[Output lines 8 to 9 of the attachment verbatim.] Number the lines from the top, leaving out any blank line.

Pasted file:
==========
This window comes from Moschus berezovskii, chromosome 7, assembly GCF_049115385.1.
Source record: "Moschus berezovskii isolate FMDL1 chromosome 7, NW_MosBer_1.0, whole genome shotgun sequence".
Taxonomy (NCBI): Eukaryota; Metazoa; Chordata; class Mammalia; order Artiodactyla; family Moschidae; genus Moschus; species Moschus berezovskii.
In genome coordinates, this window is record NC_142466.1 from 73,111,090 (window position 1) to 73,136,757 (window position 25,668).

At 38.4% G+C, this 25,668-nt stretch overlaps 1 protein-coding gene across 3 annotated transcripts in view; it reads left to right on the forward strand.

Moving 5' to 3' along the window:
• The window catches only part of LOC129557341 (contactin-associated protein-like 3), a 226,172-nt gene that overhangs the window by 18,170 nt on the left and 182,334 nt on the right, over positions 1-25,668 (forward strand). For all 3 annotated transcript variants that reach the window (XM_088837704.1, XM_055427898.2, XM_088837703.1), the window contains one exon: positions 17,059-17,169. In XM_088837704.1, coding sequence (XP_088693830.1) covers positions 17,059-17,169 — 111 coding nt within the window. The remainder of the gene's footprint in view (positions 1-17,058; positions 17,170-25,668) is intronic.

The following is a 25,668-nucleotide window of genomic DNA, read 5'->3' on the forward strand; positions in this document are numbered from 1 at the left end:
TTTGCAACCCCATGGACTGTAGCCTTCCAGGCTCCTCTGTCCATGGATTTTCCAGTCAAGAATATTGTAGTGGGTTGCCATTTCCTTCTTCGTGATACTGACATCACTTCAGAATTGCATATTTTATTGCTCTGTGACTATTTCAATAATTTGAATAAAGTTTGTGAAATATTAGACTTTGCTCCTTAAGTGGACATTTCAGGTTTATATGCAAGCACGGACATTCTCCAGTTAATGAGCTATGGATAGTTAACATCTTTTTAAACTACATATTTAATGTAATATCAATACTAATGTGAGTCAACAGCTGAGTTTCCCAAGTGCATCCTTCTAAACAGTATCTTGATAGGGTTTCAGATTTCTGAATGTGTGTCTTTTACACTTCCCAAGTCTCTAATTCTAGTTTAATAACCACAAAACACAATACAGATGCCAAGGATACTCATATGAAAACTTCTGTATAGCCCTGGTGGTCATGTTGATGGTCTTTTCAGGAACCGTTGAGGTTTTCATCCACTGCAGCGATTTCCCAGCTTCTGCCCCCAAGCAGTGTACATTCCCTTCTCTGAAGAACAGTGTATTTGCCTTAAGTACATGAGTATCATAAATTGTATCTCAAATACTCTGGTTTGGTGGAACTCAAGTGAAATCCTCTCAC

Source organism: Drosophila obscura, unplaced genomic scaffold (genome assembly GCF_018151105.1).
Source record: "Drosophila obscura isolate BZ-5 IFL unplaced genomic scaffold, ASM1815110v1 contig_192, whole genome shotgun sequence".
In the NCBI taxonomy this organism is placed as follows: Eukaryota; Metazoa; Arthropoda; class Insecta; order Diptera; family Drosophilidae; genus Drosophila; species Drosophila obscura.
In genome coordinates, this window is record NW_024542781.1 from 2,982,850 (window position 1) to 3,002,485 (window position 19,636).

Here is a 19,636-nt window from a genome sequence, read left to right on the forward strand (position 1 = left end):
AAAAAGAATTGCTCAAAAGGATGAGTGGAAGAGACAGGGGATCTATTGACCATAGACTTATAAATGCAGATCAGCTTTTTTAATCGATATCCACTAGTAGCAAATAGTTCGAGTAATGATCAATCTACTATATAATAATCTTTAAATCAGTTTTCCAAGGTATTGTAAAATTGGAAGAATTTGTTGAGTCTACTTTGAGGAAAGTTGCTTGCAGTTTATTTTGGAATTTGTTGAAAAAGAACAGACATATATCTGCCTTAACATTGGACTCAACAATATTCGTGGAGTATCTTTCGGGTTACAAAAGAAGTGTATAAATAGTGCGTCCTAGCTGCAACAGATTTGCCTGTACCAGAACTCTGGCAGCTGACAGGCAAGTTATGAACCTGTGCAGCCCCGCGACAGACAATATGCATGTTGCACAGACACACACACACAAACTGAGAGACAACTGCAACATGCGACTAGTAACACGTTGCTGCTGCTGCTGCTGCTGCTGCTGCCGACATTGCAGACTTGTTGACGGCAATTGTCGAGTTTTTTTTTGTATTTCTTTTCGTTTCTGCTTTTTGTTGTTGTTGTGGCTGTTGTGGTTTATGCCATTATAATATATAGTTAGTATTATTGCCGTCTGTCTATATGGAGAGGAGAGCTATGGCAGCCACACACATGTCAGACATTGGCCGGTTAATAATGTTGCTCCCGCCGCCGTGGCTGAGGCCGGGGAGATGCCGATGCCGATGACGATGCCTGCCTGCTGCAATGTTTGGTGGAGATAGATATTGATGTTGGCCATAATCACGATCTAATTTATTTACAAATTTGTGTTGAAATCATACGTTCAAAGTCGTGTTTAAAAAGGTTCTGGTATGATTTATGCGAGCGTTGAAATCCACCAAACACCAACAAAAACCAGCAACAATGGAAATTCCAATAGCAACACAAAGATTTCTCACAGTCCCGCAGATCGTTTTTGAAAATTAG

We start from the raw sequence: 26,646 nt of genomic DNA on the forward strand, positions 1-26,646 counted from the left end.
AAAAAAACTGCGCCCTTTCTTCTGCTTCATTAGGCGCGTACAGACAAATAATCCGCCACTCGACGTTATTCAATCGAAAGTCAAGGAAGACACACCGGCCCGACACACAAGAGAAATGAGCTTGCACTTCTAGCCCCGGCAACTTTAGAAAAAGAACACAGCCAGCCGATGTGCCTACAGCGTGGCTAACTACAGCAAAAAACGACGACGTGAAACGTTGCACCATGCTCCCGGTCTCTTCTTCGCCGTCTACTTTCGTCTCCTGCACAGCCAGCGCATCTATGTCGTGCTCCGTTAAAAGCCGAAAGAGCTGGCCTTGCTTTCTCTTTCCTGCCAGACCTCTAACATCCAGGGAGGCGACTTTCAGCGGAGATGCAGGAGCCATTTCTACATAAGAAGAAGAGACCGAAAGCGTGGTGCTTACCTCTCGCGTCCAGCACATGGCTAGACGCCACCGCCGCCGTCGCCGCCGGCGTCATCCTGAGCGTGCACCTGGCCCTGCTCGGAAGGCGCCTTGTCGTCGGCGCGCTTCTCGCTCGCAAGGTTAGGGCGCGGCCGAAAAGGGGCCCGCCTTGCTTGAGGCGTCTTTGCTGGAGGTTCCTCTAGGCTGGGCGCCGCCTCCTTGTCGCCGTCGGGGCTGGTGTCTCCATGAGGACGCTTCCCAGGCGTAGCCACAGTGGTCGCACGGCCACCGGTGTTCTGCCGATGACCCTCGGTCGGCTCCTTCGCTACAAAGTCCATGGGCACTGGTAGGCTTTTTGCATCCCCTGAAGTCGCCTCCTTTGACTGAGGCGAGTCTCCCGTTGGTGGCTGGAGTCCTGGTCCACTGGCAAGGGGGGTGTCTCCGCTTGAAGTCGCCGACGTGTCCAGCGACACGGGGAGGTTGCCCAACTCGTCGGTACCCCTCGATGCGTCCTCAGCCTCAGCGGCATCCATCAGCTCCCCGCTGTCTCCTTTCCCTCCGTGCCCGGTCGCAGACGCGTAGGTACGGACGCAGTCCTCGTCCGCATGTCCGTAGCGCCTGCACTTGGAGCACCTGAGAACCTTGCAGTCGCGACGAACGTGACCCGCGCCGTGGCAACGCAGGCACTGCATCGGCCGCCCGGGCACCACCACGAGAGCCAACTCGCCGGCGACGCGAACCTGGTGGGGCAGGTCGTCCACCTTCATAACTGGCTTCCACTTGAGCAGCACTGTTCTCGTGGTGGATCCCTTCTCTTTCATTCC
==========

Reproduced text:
The following is a 25,668-nucleotide window of genomic DNA, read 5'->3' on the forward strand; positions in this document are numbered from 1 at the left end:
TTTGCAACCCCATGGACTGTAGCCTTCCAGGCTCCTCTGTCCATGGATTTTCCAGTCAAGAATATTGTAGTGGGTTGCCATTTCCTTCTTCGTGATACTGACATCACTTCAGAATTGCATATTTTATTGCTCTGTGACTATTTCAATAATTTGAATAAAGTTTGTGAAATATTAGACTTTGCTCCTTAAGTGGACATTTCAGGTTTATATGCAAGCACGGACATTCTCCAGTTAATGAGCTATGGATAGTTAACATCTTTTTAAACTACATATTTAATGTAATATCAATACTAATGTGAGTCAACAGCTGAGTTTCCCAAGTGCATCCTTCTAAACAGTATCTTGATAGGGTTTCAGATTTCTGAATGTGTGTCTTTTACACTTCCCAAGTCTCTAATTCTAGTTTAATAACCACAAAACACAATACAGATGCCAAGGATACTCATATGAAAACTTCTGTATAGCCCTGGTGGTCATGTTGATGGTCTTTTCAGGAACCGTTGAGGTTTTCATCCACTGCAGCGATTTCCCAGCTTCTGCCCCCAAGCAGTGTACATTCCCTTCTCTGAAGAACAGTGTATTTGCCTTAAGTACATGAGTATCATAAATTGTATCTCAAATACTCTGGTTTGGTGGAACTCAAGTGAAATCCTCTCAC